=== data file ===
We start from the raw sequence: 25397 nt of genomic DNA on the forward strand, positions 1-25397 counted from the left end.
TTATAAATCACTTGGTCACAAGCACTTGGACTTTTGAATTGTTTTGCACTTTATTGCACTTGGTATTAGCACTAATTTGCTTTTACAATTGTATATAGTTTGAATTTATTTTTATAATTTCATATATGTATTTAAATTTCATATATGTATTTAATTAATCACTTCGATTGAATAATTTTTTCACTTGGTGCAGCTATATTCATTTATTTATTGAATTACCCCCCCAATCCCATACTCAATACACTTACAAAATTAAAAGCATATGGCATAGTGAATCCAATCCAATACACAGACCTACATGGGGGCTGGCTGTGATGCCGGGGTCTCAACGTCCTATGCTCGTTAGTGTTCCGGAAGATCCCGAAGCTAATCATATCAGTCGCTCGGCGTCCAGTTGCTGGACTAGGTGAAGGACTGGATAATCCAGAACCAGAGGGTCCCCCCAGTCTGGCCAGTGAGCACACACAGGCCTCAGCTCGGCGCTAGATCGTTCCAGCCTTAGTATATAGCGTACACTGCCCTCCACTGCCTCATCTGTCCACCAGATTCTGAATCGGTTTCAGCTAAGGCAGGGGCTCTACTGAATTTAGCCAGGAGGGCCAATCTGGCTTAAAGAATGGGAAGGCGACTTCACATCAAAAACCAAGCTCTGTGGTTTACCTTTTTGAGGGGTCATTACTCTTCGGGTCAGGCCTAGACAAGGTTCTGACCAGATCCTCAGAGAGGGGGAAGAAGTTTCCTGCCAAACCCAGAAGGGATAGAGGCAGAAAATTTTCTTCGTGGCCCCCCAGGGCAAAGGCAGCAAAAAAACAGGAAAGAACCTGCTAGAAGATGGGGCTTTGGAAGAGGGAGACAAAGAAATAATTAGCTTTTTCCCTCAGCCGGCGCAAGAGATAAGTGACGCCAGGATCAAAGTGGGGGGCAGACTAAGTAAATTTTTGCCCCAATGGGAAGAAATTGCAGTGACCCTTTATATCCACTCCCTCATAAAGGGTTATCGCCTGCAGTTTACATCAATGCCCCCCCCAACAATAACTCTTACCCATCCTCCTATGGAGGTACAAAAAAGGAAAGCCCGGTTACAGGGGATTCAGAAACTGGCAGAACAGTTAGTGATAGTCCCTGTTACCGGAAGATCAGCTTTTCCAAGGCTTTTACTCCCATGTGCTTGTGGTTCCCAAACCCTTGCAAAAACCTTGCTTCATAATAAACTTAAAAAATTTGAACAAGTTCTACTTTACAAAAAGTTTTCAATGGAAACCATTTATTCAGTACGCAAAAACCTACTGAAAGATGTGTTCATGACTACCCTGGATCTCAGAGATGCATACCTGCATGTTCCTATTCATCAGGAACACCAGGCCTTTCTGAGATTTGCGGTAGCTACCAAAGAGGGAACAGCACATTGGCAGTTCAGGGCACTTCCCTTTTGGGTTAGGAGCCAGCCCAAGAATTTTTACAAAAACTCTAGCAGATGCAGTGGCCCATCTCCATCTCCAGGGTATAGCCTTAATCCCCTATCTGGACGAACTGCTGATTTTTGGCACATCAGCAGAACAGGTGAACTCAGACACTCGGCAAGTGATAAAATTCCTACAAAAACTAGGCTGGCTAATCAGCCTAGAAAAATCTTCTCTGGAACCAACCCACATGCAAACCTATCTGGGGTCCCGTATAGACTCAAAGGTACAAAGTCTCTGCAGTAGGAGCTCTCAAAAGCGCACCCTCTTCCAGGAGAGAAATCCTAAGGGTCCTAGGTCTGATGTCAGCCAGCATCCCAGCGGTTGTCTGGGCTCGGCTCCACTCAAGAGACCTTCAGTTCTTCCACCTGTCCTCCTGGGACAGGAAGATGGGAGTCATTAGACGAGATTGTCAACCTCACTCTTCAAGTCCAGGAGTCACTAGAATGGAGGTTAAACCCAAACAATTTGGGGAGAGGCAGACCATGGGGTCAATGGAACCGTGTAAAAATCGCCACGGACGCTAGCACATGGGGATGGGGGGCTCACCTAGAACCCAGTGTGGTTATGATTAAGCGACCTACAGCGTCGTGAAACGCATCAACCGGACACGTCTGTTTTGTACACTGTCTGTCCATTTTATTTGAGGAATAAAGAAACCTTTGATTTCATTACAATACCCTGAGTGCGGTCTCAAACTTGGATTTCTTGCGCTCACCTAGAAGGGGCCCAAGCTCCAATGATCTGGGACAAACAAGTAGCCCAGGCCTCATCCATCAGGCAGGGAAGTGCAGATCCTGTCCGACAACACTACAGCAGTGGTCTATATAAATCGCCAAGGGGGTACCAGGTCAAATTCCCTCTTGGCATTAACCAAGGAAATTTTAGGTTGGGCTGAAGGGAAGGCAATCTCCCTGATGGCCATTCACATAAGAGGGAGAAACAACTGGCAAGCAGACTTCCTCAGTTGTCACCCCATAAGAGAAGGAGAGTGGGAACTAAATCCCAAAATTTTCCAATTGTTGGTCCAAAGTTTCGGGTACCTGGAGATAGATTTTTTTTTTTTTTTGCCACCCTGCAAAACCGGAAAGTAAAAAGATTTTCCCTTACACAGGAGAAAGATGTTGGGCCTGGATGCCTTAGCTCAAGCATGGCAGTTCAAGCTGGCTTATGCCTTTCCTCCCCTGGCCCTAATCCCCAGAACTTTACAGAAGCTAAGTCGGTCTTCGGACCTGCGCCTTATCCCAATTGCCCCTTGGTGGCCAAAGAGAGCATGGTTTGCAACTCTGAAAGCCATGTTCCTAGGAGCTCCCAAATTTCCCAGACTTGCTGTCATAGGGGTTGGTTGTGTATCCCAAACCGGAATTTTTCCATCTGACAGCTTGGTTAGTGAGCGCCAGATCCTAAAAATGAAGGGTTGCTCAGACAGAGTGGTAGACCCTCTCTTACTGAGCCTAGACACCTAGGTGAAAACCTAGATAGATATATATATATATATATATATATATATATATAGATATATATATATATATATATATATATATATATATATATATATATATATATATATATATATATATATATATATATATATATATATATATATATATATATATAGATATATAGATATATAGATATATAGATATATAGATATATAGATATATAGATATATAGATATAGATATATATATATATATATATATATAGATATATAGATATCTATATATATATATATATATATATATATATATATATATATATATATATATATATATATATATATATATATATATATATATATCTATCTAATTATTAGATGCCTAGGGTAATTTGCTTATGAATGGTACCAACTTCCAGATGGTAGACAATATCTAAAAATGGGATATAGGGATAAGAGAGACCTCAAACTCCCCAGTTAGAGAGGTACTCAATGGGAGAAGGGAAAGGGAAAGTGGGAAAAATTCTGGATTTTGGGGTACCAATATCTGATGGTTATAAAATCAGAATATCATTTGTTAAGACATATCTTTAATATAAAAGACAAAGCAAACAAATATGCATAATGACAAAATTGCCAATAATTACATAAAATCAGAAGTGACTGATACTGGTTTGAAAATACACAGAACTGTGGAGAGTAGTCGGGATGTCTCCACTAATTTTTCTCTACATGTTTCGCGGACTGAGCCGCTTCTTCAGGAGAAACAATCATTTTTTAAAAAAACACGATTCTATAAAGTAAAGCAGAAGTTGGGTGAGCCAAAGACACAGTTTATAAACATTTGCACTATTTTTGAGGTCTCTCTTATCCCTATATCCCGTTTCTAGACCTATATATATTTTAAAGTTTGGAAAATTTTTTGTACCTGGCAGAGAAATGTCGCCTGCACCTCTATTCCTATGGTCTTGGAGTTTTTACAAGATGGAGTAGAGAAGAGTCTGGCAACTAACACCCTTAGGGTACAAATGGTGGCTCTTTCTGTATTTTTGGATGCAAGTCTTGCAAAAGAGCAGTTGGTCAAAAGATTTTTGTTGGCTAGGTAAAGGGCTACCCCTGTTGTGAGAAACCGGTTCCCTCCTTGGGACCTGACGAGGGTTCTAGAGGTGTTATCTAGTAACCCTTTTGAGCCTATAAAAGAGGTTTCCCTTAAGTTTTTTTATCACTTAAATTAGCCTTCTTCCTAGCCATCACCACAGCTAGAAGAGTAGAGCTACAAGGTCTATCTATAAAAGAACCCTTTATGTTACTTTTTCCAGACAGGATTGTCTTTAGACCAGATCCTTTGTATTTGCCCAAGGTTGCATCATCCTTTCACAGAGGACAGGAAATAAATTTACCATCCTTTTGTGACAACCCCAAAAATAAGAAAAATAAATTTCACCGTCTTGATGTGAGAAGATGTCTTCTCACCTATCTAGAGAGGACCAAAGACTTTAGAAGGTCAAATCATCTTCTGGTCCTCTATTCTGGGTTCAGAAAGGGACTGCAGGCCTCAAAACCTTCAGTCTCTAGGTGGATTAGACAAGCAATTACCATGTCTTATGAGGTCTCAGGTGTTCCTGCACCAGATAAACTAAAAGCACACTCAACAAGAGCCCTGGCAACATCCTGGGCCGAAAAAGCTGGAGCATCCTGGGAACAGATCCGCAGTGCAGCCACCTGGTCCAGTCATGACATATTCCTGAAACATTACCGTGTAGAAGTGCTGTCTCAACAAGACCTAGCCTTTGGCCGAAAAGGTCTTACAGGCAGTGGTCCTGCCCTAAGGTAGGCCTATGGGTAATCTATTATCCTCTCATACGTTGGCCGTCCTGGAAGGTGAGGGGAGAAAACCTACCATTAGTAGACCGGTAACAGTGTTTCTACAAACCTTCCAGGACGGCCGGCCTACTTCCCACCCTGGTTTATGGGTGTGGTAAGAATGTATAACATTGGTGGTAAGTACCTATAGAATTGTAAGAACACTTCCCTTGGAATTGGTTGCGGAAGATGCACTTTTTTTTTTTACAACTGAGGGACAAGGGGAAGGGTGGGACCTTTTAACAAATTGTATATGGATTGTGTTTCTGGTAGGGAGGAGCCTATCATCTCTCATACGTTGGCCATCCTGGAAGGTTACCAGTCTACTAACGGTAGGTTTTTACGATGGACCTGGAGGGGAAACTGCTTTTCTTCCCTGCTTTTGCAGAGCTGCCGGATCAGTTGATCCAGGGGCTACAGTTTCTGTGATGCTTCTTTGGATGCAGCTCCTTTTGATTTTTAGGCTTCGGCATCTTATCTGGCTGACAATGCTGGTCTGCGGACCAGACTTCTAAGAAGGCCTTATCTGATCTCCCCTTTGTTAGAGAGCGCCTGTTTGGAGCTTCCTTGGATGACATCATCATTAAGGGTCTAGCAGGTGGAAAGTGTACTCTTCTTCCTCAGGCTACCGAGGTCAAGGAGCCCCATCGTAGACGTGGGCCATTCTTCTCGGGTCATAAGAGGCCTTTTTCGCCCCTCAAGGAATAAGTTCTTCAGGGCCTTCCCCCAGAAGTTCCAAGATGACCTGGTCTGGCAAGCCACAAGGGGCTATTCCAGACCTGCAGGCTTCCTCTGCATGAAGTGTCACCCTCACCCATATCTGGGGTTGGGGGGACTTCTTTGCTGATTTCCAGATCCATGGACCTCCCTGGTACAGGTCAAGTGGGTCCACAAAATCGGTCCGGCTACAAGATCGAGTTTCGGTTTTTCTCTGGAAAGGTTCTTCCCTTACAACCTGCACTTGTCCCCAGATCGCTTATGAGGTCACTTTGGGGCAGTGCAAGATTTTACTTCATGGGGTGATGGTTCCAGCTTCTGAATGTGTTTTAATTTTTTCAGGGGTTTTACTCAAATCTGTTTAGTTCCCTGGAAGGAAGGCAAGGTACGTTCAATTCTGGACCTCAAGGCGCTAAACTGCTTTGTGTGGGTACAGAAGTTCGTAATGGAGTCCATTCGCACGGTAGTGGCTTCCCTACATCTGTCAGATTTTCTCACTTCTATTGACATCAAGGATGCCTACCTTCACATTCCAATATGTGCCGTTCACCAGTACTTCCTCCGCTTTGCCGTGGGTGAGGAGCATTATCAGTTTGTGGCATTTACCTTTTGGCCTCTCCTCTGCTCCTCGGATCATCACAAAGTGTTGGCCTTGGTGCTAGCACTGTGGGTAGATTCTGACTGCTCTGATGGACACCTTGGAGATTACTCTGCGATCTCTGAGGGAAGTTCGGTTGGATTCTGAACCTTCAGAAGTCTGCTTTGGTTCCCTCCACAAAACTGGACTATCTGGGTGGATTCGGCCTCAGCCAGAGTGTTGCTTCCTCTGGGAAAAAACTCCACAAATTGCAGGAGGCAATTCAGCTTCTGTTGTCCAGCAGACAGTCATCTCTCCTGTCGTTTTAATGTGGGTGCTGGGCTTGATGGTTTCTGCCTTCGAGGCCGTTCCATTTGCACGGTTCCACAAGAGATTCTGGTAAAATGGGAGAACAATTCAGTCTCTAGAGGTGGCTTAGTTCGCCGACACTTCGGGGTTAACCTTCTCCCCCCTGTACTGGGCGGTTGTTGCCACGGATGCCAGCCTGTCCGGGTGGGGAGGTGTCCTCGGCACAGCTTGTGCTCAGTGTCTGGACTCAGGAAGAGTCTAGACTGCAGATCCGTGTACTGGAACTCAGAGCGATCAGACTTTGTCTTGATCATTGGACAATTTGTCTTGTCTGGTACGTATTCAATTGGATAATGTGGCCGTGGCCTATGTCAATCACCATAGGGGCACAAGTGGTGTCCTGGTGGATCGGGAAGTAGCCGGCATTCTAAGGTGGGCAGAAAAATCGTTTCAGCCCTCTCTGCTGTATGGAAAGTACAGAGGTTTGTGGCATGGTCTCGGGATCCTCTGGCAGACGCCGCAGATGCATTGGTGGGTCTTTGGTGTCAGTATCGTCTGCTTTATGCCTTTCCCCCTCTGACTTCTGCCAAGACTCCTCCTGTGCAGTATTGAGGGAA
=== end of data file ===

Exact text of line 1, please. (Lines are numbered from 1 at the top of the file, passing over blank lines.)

We start from the raw sequence: 25397 nt of genomic DNA on the forward strand, positions 1-25397 counted from the left end.